JP Balcázar (bass)
Marco Mezquida (piano)
Carlos Falanga (drums)
Carola Ortiz (voice, clarinet)

Sometimes, I think it might be easier to list the Barcelona musical ensembles that don’t feature Juan Pablo Balcázar (or JpB as he’s otherwise known). From swinging jazz to Portuguese songstering to edgy hip-hop, he’s pretty ubiquitous. This evening featured a kind of cross-pollination of two of his line ups. the JpBalcazar Trio (who recently received a 4-star review from Brian Morton in Jazz Journal for their disc, “Reversible”) and Minimal Hits, his pop cover duo with singer/clarinetist Carola Ortiz.

So, what does this combination sound like? Well, rather nice actually – sweet, emotive, very occasionally edgy, and above all, lyrical and lush. That’s enough adjectives for now. If I was to venture a couple of small churlish criticisms, it would be that the quartet has yet to properly gel (I enjoyed the individual contributions, but they didn’t always perform ‘as one’ – hardly surprising given it was the first time they’d all played together) and the volume of Falanga’s drums could be taken down a notch in the cramped venue (tricky, I know – sorry, Carlos!) But that aside, when it worked (and for me, it often did) it really worked.

Take the opener, a version of Nature Boy, first popularised in 1948 by Nat King Cole. The delicate introductory melody picked out by the bass, a subtle touch of percussion here, piano there, and Ortiz’s voice totally at home in a tune nearly seven decades old – when she sings, “The greatest thing you’ll ever learn is just to love and be loved in return,” you believe her. Ortiz has great control, expressive phrasing, often injects a hint of wry or cheeky humour, and her voice seems just a little more sultry than when I last saw her perform a year or so ago. Incidentally, I also noticed how Mezquida utilised a few of his more avant/improv techniques (hands inside the piano rather than on the keys) while staying completely within the classic spirit of the song – nice!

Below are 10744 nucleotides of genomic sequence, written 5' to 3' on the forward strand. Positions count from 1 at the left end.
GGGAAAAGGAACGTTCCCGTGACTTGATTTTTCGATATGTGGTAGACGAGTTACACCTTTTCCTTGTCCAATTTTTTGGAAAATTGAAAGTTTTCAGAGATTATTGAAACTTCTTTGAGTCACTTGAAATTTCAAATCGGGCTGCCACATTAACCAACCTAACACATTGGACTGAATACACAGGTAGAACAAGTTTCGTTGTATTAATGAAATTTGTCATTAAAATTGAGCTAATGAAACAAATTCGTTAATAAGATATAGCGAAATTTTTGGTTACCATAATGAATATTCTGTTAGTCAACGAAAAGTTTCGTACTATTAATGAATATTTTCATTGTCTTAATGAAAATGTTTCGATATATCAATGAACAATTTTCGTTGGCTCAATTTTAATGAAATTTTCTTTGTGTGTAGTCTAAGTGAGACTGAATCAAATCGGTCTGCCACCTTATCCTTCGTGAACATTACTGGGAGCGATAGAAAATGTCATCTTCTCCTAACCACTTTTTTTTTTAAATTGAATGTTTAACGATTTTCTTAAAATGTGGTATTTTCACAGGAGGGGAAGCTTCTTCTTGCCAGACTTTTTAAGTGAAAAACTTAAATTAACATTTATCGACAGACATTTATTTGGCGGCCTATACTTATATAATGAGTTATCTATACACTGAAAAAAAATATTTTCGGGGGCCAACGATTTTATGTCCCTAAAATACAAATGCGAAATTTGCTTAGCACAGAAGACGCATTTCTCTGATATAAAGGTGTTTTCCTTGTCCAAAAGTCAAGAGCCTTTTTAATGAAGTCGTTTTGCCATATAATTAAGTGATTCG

The other two highlights were a Castellano version of Comes Love, smoothly translated to its new linguistic setting with the gorgeous melody intact and even enhanced a little (was that a hint of bossa nova?) and Tanta Saudade… Now, given my earlier criticism, it’s only fair to say that on this Djavan song – sung with real passion, by the way – the percussion was perfect: balanced, driving and subtle, with a sense of emotion threatening to overwhelm (which it did, in the form of a brief, body-grabbing drum solo)… more, please.

And more is what’s needed. Because the more of this that takes place, the closer the quartet will knit together, and then I won’t be bothering with taking notes, I’ll just be lying back and smiling, as if in a warm, warm bath.